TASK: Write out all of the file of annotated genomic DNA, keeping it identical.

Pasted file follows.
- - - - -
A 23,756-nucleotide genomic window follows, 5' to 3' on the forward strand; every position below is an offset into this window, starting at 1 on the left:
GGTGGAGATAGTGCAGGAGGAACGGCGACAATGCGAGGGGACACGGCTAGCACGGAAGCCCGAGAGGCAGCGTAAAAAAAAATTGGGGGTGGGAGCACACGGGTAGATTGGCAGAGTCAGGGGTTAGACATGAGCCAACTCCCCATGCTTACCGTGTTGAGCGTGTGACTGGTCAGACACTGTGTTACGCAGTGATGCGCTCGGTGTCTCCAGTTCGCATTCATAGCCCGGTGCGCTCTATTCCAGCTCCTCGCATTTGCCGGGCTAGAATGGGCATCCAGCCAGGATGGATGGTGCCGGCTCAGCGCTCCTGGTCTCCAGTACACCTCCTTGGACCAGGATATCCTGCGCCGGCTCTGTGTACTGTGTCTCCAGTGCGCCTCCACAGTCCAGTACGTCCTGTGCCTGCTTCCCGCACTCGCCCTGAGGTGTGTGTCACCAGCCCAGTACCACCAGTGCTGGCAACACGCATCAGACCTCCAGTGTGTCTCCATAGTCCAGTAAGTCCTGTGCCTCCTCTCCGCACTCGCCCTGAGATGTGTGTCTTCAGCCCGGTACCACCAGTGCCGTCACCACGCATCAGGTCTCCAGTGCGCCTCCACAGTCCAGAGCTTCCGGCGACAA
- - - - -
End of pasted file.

A 23,756-nucleotide genomic window follows, 5' to 3' on the forward strand; every position below is an offset into this window, starting at 1 on the left:
GGTGGAGATAGTGCAGGAGGAACGGCGACAATGCGAGGGGACACGGCTAGCACGGAAGCCCGAGAGGCAGCGTAAAAAAAAATTGGGGGTGGGAGCACACGGGTAGATTGGCAGAGTCAGGGGTTAGACATGAGCCAACTCCCCATGCTTACCGTGTTGAGCGTGTGACTGGTCAGACACTGTGTTACGCAGTGATGCGCTCGGTGTCTCCAGTTCGCATTCATAGCCCGGTGCGCTCTATTCCAGCTCCTCGCATTTGCCGGGCTAGAATGGGCATCCAGCCAGGATGGATGGTGCCGGCTCAGCGCTCCTGGTCTCCAGTACACCTCCTTGGACCAGGATATCCTGCGCCGGCTCTGTGTACTGTGTCTCCAGTGCGCCTCCACAGTCCAGTACGTCCTGTGCCTGCTTCCCGCACTCGCCCTGAGGTGTGTGTCACCAGCCCAGTACCACCAGTGCTGGCAACACGCATCAGACCTCCAGTGTGTCTCCATAGTCCAGTAAGTCCTGTGCCTCCTCTCCGCACTCGCCCTGAGATGTGTGTCTTCAGCCCGGTACCACCAGTGCCGTCACCACGCATCAGGTCTCCAGTGCGCCTCCACAGTCCAGAGCTTCCGGCGACAA